• The most commonly used monetary aggregates are designated M1, M2 and M3. M1 is currency (coins and bills) plus demand deposits (such as checking accounts); M2 is M1 plus savings accounts and certificates of deposit (i.e., bank CDs) under $100,000; and M3 is M2 plus larger time deposits and similar institutional accounts.

• In the American economy, only about 10 percent of the money supply is in physical currency.

• The money supply is expanded through the modern banking system in two ways:

1) Central bank money — all money created by the central bank (i.e., Federal reserves) such as banknotes, coins, electronic money, etc.)
2) Commercial bank money — money created by fractional reserve borrowing and lending.

Image via Wikipedia

Note: Future articles will address related concepts such as central banks, fractional reserve banking, inflation, quantitative easing, gold standard etc.

Joe Carter Joe Carter is a Senior Editor at the Acton Institute. Joe also serves as an editor at the The Gospel Coalition, a communications specialist for the Ethics and Religious Liberty Commission of the Southern Baptist Convention, and as an adjunct professor of journalism at Patrick Henry College. He is the editor of the NIV Lifehacks Bible and co-author of How to Argue like Jesus: Learning Persuasion from History's Greatest Communicator (Crossway).


  • Philosophical Actuary

    Thanks for this Joe. This was very interesting. I was rereading Aristotle on the nature of money (Ethics Bk 5 Ch 5) and I was pleasantly surprised to see that he identified all three of the “functions” of money in that chapter. In working through my thinking on money, I would propose a different way of thinking about the functions. Let me offer first an Aristotelian example.
    Let us consider a saw. The “matter” of a saw is anything that can take the shape or form of the saw. This could be almost any solid, dirt, clay, wood, ice, gold, steel, etc. This is what is potentially a saw. The form of a saw is the shape or structure characteristic of a saw, that is sharp teeth formed in a regular way along with a mechanism for motion. This is what is a saw. The purpose or function of a saw is cutting. It is this purpose that both determines what is a good saw and what matter has the disposition to becoming a saw. Dirt is not well disposed to receiving the form of a saw and ice and gold are not good saws because they don’t cut well. Further the shape of a saw is determined by this purpose. A blunt saw is not good at cutting for example.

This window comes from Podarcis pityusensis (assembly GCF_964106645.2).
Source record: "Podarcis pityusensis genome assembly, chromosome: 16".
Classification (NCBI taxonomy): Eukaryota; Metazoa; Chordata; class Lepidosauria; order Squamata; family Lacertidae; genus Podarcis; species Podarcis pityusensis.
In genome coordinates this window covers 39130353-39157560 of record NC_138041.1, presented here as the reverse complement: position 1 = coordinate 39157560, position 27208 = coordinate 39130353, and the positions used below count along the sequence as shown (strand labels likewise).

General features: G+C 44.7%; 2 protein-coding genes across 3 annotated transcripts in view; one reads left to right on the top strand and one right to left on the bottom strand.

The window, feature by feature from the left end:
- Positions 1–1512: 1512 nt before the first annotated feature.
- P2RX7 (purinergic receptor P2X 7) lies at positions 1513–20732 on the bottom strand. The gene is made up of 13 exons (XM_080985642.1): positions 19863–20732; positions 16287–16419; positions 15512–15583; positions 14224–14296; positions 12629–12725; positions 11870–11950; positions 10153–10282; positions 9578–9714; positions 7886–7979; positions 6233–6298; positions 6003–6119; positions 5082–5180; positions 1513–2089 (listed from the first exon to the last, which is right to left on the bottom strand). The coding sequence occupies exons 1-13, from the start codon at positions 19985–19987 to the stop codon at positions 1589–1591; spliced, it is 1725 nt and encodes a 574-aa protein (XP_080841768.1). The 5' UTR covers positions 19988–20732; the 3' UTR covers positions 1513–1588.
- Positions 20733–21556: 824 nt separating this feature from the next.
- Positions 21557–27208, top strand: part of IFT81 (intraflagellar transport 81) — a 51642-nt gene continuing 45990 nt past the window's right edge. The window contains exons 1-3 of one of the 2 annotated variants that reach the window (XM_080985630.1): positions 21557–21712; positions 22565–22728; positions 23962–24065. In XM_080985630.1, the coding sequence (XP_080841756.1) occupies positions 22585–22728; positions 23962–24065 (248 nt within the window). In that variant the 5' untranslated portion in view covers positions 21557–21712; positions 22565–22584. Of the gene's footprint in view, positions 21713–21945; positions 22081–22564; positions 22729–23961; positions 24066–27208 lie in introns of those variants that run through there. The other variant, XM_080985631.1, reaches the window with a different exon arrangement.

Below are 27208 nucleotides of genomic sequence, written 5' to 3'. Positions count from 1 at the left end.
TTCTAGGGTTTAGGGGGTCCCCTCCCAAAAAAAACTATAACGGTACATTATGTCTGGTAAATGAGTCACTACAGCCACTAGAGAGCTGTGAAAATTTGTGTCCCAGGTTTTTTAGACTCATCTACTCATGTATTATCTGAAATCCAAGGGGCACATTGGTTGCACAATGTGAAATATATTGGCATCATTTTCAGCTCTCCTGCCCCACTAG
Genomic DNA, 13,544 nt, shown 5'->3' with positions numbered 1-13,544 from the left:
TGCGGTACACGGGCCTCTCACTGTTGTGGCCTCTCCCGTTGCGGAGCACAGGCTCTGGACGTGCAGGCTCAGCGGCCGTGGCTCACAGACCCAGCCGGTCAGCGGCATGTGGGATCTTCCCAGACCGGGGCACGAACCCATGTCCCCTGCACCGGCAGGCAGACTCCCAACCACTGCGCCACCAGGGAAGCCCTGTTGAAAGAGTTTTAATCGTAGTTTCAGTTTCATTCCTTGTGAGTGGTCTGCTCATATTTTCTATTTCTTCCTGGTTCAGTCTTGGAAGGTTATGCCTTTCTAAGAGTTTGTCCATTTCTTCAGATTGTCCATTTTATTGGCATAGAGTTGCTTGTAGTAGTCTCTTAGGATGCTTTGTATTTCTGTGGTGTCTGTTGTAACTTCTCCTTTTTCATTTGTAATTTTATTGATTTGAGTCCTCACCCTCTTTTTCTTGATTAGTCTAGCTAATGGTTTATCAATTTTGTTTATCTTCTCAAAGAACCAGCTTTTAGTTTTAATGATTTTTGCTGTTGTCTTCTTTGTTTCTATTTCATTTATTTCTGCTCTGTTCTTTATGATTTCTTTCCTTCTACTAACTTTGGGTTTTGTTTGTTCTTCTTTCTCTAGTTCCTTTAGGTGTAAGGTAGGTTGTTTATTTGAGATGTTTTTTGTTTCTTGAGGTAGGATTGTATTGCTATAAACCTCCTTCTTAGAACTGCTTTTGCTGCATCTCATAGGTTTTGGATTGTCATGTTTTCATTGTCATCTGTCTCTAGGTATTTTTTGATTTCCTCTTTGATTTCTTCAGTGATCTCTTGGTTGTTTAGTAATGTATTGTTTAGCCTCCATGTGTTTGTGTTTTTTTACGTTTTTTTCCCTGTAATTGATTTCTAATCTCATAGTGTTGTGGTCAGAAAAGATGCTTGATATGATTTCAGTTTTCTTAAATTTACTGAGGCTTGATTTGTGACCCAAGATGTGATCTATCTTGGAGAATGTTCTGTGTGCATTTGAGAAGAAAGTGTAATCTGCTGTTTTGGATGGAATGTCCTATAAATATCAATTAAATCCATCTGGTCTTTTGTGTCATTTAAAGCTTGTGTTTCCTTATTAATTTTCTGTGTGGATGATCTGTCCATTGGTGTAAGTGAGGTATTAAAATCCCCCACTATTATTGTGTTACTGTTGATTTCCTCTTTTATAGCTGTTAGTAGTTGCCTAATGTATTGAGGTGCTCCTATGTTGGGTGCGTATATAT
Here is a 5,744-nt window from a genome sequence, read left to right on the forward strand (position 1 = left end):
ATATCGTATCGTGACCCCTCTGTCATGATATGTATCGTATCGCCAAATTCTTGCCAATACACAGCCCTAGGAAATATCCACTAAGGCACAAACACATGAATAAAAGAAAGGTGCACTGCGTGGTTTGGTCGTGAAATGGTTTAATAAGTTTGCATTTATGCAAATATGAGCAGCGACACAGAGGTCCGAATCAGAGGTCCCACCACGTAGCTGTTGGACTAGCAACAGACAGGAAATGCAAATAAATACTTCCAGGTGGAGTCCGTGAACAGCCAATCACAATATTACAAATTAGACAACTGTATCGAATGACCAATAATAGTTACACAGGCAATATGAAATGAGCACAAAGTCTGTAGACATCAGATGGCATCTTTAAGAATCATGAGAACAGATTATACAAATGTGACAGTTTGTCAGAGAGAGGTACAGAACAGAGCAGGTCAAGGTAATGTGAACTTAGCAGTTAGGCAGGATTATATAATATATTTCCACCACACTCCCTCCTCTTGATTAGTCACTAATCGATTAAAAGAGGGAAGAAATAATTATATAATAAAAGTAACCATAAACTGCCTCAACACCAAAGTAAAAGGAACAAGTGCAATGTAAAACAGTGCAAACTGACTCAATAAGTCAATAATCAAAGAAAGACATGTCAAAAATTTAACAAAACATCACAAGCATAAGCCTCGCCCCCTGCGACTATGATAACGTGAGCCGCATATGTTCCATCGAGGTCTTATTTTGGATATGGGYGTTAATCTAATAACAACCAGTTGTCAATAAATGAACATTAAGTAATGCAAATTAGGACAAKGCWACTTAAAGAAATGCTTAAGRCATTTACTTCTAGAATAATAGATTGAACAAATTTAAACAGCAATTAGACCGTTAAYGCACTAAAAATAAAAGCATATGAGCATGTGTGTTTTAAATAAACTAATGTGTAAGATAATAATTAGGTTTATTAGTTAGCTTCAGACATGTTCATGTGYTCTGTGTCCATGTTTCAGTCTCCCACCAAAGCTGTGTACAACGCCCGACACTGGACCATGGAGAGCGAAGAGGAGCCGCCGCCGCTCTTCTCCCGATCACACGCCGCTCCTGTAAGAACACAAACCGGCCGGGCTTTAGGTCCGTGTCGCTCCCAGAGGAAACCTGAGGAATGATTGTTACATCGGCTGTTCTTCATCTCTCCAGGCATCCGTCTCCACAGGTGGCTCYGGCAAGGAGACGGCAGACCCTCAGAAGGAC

Now, consider money. The matter of money is something with value that can be exchange, namely a store of value or any property. A unit of account or measure of value is what is money. As a measure of value, money must be something with value, because a measure must in someway contain what it measures, as a ruler has extension to measure length. The purpose of money is as a medium of exchange. This is what determine good money. Any property can be money in so far as it is valuable and exchangeable, but something that is good money will retain its value and not fluctuate greatly overtime. A ruler that changes dimensions rapidly and significantly is useless as a measure of distance. So, a good store of value is good money. Moreover, being a measure of value as the form is determined as a medium of exchange, for money provides a single unit against which to measure incommensurately valuable things in exchange.